“I’d be surprised if today’s very calibrated announcements by the Biden administration materially shift the relationship in either direction,” he said, saying Russia was willing to cooperate on some issues but there was unlikely ever to be a meeting of the minds on Ukraine or election interference.

“I don’t think it’s realistic to expect the new sanctions will shift Russia’s risk calculus in a fundamental fashion,” he added. “It’s to be expected that the Russians will keep probing and testing our resolve.”

(Reporting By Trevor Hunnicutt, Tim Ahmann, Doina Chiacu, Jeff Mason, Patricia Zengerle in Washington, by Arshad Mohammed in St. Paul, Minn. and by Andrew Osborn, Andrey Ostroukh and Tom Balmforth in Moscow; Writing by Arshad Mohammed, Editing by Angus MacSwan and Cynthia Osterman)

Russia calls U.S. ‘adversary,’ rejects NATO call to end Ukraine build-up

By Robin Emmott and Andrew Osborn

BRUSSELS/MOSCOW (Reuters) -The United States called on Russia to halt a military build-up on Ukraine’s border on Tuesday as Moscow, in words recalling the Cold War, said its “adversary” should keep U.S. warships well away from annexed Crimea.

Moscow seized Crimea from Ukraine in 2014 and fighting has escalated in recent weeks in eastern Ukraine, where government forces have battled Russian-backed separatists in a seven-year conflict that Kyiv says has killed 14,000 people.

Two U.S. warships are due to arrive in the Black Sea this week.

In Brussels for talks with NATO leaders and Ukraine’s foreign minister, U.S. Secretary of State Antony Blinken said Washington stood firmly behind Ukraine.

He also said he would discuss Kyiv’s ambitions to one day join NATO – although France and Germany have long worried that bringing the former Soviet republic into the Western alliance would antagonize Russia.

“The United States is our adversary and does everything it can to undermine Russia’s position on the world stage,” Deputy Foreign Minister Sergei Ryabkov was quoted as saying by Russian news agencies on Tuesday.

Ryabkov’s remarks suggest that the diplomatic niceties which the former Cold War enemies have generally sought to observe in recent decades is fraying, and that Russia would robustly push back against what it regards as unacceptable U.S. interference in its sphere of influence.

“We warn the United States that it will be better for them to stay far away from Crimea and our Black Sea coast. It will be for their own good,” Ryabkov said, calling the U.S. deployment a provocation designed to test Russian nerves.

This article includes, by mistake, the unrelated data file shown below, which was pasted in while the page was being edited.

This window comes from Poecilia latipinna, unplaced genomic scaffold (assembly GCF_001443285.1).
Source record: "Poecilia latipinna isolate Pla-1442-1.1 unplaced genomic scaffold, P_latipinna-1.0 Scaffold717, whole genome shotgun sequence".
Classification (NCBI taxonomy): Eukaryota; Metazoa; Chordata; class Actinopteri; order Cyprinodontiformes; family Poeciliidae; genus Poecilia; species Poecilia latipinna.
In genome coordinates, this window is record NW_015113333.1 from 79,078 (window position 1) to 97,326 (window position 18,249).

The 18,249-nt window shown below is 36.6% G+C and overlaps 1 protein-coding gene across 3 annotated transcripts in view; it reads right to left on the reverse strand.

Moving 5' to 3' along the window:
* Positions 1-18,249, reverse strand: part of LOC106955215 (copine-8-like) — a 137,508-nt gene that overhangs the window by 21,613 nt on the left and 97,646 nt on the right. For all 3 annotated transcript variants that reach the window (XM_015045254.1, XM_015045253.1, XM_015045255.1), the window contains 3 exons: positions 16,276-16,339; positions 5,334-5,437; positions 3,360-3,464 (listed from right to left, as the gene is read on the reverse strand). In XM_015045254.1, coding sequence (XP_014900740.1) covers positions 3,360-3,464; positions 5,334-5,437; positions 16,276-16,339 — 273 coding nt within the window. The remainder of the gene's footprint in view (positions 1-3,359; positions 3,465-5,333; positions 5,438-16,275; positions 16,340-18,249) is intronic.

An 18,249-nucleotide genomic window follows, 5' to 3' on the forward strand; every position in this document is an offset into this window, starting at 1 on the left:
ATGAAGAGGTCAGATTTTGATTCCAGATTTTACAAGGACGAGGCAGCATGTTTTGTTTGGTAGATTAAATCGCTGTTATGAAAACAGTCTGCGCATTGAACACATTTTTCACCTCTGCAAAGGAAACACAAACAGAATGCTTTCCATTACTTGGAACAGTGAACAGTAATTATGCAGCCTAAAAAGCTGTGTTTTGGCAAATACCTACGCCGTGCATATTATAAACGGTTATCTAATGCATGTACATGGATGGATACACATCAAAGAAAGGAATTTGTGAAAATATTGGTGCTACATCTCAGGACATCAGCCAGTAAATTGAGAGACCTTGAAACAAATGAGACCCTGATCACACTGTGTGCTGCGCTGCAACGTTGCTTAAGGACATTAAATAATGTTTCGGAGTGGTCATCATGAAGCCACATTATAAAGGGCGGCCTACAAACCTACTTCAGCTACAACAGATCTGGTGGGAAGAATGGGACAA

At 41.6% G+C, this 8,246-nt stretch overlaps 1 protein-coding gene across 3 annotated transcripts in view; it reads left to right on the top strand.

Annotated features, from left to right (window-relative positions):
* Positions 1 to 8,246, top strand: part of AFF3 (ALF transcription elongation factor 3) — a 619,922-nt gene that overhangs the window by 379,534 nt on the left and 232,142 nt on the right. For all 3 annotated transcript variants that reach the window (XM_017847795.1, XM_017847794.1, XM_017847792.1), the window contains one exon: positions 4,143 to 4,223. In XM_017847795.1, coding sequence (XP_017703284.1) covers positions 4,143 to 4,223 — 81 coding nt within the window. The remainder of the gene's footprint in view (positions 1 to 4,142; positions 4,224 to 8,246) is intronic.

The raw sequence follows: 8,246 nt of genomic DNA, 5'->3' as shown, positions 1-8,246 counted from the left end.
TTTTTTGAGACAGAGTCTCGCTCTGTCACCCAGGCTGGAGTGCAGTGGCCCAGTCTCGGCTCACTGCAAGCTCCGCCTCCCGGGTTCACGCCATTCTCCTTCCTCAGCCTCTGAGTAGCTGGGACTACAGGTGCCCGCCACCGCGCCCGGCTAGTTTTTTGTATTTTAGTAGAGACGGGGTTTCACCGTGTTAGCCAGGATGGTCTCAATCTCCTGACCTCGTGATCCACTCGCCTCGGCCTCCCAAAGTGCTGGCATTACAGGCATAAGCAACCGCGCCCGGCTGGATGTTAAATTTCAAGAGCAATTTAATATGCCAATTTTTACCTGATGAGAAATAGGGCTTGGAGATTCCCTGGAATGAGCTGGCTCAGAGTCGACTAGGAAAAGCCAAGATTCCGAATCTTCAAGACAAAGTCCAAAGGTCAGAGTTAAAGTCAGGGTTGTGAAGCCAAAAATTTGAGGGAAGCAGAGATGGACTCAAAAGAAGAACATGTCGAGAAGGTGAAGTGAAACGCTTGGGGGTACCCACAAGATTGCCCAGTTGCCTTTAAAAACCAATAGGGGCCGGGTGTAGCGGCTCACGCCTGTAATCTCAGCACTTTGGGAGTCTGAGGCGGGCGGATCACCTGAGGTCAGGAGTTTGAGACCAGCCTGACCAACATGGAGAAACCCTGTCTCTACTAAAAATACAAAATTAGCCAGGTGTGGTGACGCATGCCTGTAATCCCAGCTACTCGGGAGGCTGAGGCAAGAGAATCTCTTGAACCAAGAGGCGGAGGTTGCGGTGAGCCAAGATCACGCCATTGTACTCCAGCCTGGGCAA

CALL FOR DE-ESCALATION

Blinken met Ukrainian Foreign Minister Dmytro Kuleba after Group of Seven foreign ministers condemned what they said was the unexplained rise in Russian troop numbers.

Echoing NATO Secretary-General Jens Stoltenberg, who met Kuleba earlier, Blinken said Moscow was massing forces in its biggest build-up since 2014, since Moscow annexed Crimea. He called Russia’s actions “very provocative”.

“In recent weeks Russia has moved thousands of combat-ready troops to Ukraine’s borders, the largest massing of Russian troops since the illegal annexation of Crimea in 2014,” Stoltenberg said.

“Russia must end this military build-up in and around Ukraine, stop its provocations and de-escalate immediately,” Stoltenberg said at a news conference with Kuleba.

Russia has said it moves its forces around as it sees fit, including for defensive purposes. It has regularly accused NATO of destabilizing Europe with its troop reinforcements in the Baltics and Poland since the annexation of Crimea.

Russian Defense Minister Sergei Shoigu said on Tuesday Russia had moved two armies and three paratrooper units to near its western borders in the last three weeks, responding to what it called threatening military action by NATO.

Shoigu, speaking on state television, said NATO was deploying 40,000 troops near Russia’s borders, mainly in the Black Sea and the Baltic regions.

“In total, 40,000 troops and 15,000 weapons and pieces of military equipment are concentrated near our territory, including strategic aircraft,” Shoigu said.

The Western alliance denies any such plans.

SANCTIONS, MILITARY HELP

Kuleba said Kyiv wanted a diplomatic solution.

Kyiv and Moscow have traded blame over the worsening situation in the eastern Donbass region, where Ukrainian troops have battled Russian-backed separatist forces.

Kuleba appealed for further economic sanctions against Moscow and more military help to Kyiv.

“At the operational level, we need measures which will deter Russia and which will contain its aggressive intentions,” Kuleba said after the NATO-Ukraine Commission met at the alliance headquarters.

This could be direct support aimed at strengthening Ukraine’s defense capabilities.